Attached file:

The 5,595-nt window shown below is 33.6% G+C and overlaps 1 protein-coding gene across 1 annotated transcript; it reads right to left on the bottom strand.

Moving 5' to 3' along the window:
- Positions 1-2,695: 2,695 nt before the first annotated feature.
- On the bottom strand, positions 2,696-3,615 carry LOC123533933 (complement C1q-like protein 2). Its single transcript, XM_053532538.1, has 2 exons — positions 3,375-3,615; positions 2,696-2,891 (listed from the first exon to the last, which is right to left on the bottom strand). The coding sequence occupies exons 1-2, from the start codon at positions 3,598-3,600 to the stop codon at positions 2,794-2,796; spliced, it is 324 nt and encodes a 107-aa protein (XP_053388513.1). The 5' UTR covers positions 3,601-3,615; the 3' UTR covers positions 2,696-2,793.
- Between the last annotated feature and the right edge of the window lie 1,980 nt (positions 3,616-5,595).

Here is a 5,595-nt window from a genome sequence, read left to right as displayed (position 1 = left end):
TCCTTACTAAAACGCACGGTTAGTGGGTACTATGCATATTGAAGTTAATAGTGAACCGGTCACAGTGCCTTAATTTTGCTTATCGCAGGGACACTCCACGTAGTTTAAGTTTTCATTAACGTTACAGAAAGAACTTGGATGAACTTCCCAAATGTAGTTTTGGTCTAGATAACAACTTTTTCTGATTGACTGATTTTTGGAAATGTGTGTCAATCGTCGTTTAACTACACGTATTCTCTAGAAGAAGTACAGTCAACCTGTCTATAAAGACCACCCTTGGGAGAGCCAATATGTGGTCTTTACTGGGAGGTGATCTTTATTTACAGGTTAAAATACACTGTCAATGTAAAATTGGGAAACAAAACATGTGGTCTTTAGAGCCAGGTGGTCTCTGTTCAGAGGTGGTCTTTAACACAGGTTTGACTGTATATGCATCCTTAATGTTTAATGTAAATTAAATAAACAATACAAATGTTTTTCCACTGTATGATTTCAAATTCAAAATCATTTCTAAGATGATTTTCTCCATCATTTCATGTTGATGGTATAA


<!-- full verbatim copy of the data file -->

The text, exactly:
The 5,595-nt window shown below is 33.6% G+C and overlaps 1 protein-coding gene across 1 annotated transcript; it reads right to left on the bottom strand.

Moving 5' to 3' along the window:
- Positions 1-2,695: 2,695 nt before the first annotated feature.
- On the bottom strand, positions 2,696-3,615 carry LOC123533933 (complement C1q-like protein 2). Its single transcript, XM_053532538.1, has 2 exons — positions 3,375-3,615; positions 2,696-2,891 (listed from the first exon to the last, which is right to left on the bottom strand). The coding sequence occupies exons 1-2, from the start codon at positions 3,598-3,600 to the stop codon at positions 2,794-2,796; spliced, it is 324 nt and encodes a 107-aa protein (XP_053388513.1). The 5' UTR covers positions 3,601-3,615; the 3' UTR covers positions 2,696-2,793.
- Between the last annotated feature and the right edge of the window lie 1,980 nt (positions 3,616-5,595).

Here is a 5,595-nt window from a genome sequence, read left to right as displayed (position 1 = left end):
TCCTTACTAAAACGCACGGTTAGTGGGTACTATGCATATTGAAGTTAATAGTGAACCGGTCACAGTGCCTTAATTTTGCTTATCGCAGGGACACTCCACGTAGTTTAAGTTTTCATTAACGTTACAGAAAGAACTTGGATGAACTTCCCAAATGTAGTTTTGGTCTAGATAACAACTTTTTCTGATTGACTGATTTTTGGAAATGTGTGTCAATCGTCGTTTAACTACACGTATTCTCTAGAAGAAGTACAGTCAACCTGTCTATAAAGACCACCCTTGGGAGAGCCAATATGTGGTCTTTACTGGGAGGTGATCTTTATTTACAGGTTAAAATACACTGTCAATGTAAAATTGGGAAACAAAACATGTGGTCTTTAGAGCCAGGTGGTCTCTGTTCAGAGGTGGTCTTTAACACAGGTTTGACTGTATATGCATCCTTAATGTTTAATGTAAATTAAATAAACAATACAAATGTTTTTCCACTGTATGATTTCAAATTCAAAATCATTTCTAAGATGATTTTCTCCATCATTTCATGTTGATGGTATAA